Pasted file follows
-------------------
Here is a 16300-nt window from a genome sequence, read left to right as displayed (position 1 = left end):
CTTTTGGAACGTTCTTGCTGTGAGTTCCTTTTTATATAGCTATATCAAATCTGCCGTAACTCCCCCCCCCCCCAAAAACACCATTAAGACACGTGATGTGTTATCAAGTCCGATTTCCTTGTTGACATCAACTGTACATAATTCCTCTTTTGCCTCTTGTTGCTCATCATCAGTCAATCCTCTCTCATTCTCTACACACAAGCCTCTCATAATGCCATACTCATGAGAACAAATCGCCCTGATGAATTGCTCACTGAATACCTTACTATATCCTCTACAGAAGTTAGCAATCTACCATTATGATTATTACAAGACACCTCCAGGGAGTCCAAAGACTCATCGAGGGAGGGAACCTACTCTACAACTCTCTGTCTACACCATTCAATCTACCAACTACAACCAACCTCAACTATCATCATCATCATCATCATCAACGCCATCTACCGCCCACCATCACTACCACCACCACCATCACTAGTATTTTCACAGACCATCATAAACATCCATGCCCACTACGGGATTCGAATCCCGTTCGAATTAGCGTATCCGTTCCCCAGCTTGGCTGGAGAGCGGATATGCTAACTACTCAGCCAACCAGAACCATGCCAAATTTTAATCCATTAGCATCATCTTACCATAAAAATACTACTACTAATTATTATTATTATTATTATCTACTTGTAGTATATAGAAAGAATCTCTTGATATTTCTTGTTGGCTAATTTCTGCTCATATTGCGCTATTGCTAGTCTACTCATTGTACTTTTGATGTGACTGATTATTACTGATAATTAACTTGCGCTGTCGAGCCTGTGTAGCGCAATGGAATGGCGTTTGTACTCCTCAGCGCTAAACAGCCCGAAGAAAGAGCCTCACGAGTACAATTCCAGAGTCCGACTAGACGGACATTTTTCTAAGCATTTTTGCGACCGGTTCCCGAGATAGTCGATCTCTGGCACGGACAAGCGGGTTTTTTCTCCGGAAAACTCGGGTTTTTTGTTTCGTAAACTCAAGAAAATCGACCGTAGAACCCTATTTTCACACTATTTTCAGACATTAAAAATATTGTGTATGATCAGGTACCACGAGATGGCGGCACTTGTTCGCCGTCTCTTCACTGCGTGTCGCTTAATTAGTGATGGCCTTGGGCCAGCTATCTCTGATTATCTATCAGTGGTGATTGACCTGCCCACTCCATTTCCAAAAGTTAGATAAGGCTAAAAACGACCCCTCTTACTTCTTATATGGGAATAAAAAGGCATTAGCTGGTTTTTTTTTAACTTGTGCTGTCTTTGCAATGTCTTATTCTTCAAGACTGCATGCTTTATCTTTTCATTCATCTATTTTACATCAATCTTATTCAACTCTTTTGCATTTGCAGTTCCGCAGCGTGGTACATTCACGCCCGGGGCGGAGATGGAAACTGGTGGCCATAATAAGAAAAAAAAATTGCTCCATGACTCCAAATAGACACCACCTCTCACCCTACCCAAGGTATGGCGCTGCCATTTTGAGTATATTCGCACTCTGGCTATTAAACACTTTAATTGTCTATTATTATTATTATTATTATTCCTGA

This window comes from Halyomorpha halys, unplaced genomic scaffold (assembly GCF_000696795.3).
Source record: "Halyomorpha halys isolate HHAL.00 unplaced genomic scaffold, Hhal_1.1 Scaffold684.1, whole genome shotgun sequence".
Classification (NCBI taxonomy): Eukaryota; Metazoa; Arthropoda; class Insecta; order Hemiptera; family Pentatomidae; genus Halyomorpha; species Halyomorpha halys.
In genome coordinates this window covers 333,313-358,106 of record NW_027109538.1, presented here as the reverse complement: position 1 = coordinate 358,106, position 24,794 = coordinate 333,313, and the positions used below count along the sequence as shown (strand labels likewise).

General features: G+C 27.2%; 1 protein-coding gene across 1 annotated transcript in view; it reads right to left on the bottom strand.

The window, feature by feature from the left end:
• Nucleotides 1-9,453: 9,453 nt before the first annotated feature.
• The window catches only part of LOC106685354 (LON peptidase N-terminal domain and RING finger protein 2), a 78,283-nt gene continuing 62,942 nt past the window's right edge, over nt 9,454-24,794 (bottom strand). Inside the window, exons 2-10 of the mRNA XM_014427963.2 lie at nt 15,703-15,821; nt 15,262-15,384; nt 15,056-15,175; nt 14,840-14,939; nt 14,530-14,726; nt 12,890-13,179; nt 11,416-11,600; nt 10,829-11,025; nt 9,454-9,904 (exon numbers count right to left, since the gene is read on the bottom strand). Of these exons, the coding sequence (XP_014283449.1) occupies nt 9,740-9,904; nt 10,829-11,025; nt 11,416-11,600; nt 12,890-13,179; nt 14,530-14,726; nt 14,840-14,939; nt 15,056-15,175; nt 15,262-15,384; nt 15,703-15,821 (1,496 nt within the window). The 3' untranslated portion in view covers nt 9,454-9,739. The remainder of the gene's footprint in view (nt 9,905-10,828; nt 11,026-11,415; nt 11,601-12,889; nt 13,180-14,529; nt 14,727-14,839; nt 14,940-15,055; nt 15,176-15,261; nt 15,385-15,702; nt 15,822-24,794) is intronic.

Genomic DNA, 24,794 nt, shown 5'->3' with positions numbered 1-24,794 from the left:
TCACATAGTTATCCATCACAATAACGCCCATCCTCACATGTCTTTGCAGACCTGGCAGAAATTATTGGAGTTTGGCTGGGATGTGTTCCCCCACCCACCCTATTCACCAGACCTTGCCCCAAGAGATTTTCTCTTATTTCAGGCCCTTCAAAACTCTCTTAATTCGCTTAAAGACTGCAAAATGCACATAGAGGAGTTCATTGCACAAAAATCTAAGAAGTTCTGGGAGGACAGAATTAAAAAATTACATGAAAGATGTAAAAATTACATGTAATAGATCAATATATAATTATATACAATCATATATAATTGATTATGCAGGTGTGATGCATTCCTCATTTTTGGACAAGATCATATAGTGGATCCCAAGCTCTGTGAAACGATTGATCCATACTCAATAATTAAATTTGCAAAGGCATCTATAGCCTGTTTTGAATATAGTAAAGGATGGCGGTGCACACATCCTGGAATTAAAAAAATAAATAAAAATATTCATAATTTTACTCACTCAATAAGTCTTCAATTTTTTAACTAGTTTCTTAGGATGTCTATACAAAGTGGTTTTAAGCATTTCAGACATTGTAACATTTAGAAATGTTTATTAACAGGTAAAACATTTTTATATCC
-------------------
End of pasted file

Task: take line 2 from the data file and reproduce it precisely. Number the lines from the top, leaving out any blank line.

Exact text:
CTTTTGGAACGTTCTTGCTGTGAGTTCCTTTTTATATAGCTATATCAAATCTGCCGTAACTCCCCCCCCCCCCAAAAACACCATTAAGACACGTGATGTGTTATCAAGTCCGATTTCCTTGTTGACATCAACTGTACATAATTCCTCTTTTGCCTCTTGTTGCTCATCATCAGTCAATCCTCTCTCATTCTCTACACACAAGCCTCTCATAATGCCATACTCATGAGAACAAATCGCCCTGATGAATTGCTCACTGAATACCTTACTATATCCTCTACAGAAGTTAGCAATCTACCATTATGATTATTACAAGACACCTCCAGGGAGTCCAAAGACTCATCGAGGGAGGGAACCTACTCTACAACTCTCTGTCTACACCATTCAATCTACCAACTACAACCAACCTCAACTATCATCATCATCATCATCATCAACGCCATCTACCGCCCACCATCACTACCACCACCACCATCACTAGTATTTTCACAGACCATCATAAACATCCATGCCCACTACGGGATTCGAATCCCGTTCGAATTAGCGTATCCGTTCCCCAGCTTGGCTGGAGAGCGGATATGCTAACTACTCAGCCAACCAGAACCATGCCAAATTTTAATCCATTAGCATCATCTTACCATAAAAATACTACTACTAATTATTATTATTATTATTATCTACTTGTAGTATATAGAAAGAATCTCTTGATATTTCTTGTTGGCTAATTTCTGCTCATATTGCGCTATTGCTAGTCTACTCATTGTACTTTTGATGTGACTGATTATTACTGATAATTAACTTGCGCTGTCGAGCCTGTGTAGCGCAATGGAATGGCGTTTGTACTCCTCAGCGCTAAACAGCCCGAAGAAAGAGCCTCACGAGTACAATTCCAGAGTCCGACTAGACGGACATTTTTCTAAGCATTTTTGCGACCGGTTCCCGAGATAGTCGATCTCTGGCACGGACAAGCGGGTTTTTTCTCCGGAAAACTCGGGTTTTTTGTTTCGTAAACTCAAGAAAATCGACCGTAGAACCCTATTTTCACACTATTTTCAGACATTAAAAATATTGTGTATGATCAGGTACCACGAGATGGCGGCACTTGTTCGCCGTCTCTTCACTGCGTGTCGCTTAATTAGTGATGGCCTTGGGCCAGCTATCTCTGATTATCTATCAGTGGTGATTGACCTGCCCACTCCATTTCCAAAAGTTAGATAAGGCTAAAAACGACCCCTCTTACTTCTTATATGGGAATAAAAAGGCATTAGCTGGTTTTTTTTTAACTTGTGCTGTCTTTGCAATGTCTTATTCTTCAAGACTGCATGCTTTATCTTTTCATTCATCTATTTTACATCAATCTTATTCAACTCTTTTGCATTTGCAGTTCCGCAGCGTGGTACATTCACGCCCGGGGCGGAGATGGAAACTGGTGGCCATAATAAGAAAAAAAAATTGCTCCATGACTCCAAATAGACACCACCTCTCACCCTACCCAAGGTATGGCGCTGCCATTTTGAGTATATTCGCACTCTGGCTATTAAACACTTTAATTGTCTATTATTATTATTATTATTATTCCTGA